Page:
Nassau County gained the most sales, growing by 24 percent to 764 for completed sales, and pending sales increased to 1,123, a 14.4 percent rise.
Suffolk County sales rose to 780 from 657 a year earlier, an 18.7 percent bump. Pending sales increased even more, climbing by 24 percent to 1,305.
The uptick in sales volume, said Maria Kafetzis, an associate broker at Douglas Elliman Real Estate in Plainview, is the product of five years of the market working through foreclosures after the crash and potential buyers adapting to more stringent lending standards.
"We're listing properties, and they're going in a couple of days," she said.
Higher sales volume continues a trend of rising transactions. Compared with the previous year, residential home sales volume has increased in all but two of the past 12 months in Nassau and all but one month in Suffolk.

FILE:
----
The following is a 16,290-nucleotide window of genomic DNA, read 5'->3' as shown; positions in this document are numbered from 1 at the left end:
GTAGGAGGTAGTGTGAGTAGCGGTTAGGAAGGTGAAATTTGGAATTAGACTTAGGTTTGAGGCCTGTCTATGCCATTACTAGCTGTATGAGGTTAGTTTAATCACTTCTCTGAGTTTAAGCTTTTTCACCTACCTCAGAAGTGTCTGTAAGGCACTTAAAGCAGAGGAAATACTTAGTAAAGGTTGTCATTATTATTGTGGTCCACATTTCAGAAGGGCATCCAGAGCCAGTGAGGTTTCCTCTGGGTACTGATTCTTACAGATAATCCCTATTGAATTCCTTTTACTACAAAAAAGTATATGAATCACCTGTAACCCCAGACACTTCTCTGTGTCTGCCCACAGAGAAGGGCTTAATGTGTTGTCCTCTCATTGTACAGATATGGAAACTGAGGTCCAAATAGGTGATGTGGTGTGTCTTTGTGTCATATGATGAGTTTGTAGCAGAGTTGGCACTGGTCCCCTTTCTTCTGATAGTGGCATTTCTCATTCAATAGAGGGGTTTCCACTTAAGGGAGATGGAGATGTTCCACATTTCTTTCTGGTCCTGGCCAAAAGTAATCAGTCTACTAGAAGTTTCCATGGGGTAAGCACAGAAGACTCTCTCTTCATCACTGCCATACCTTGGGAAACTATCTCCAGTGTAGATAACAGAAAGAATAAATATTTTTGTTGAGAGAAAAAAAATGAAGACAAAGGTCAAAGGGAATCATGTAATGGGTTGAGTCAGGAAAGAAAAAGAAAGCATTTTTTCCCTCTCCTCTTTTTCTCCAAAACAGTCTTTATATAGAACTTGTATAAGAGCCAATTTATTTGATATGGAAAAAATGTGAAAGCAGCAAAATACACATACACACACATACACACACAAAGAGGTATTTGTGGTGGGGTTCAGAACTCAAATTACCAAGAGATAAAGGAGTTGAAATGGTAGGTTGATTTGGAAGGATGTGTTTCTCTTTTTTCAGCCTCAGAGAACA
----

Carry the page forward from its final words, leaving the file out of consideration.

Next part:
The median price for a home sold in April dipped by 0.3 percent to $390,000 in Nassau compared with a year ago.
In Suffolk, the median rose by $15,000 to $300,000, a 5.3 percent increase compared with a year ago.
Multiple Listing Service president Kevin Leatherman said the overall county numbers mask the differences in the market that have emerged in the aftermath of superstorm Sandy.
"Along the whole South Shore there are some people doing a migration north," Leatherman said. "There's still people buying in those areas . . . [but] you have a shift in buyer behavior."
Houses farther away from the waterfront are appreciating in value while those in areas hit by flooding are not, he said.
"People who have lived through [the flooding] say, 'I'm not doing it again,' " he said.
Residential inventory -- the number of homes available for sale -- fell by 23.3 percent to 22,940 in the combined area of Nassau, Suffolk and Queens.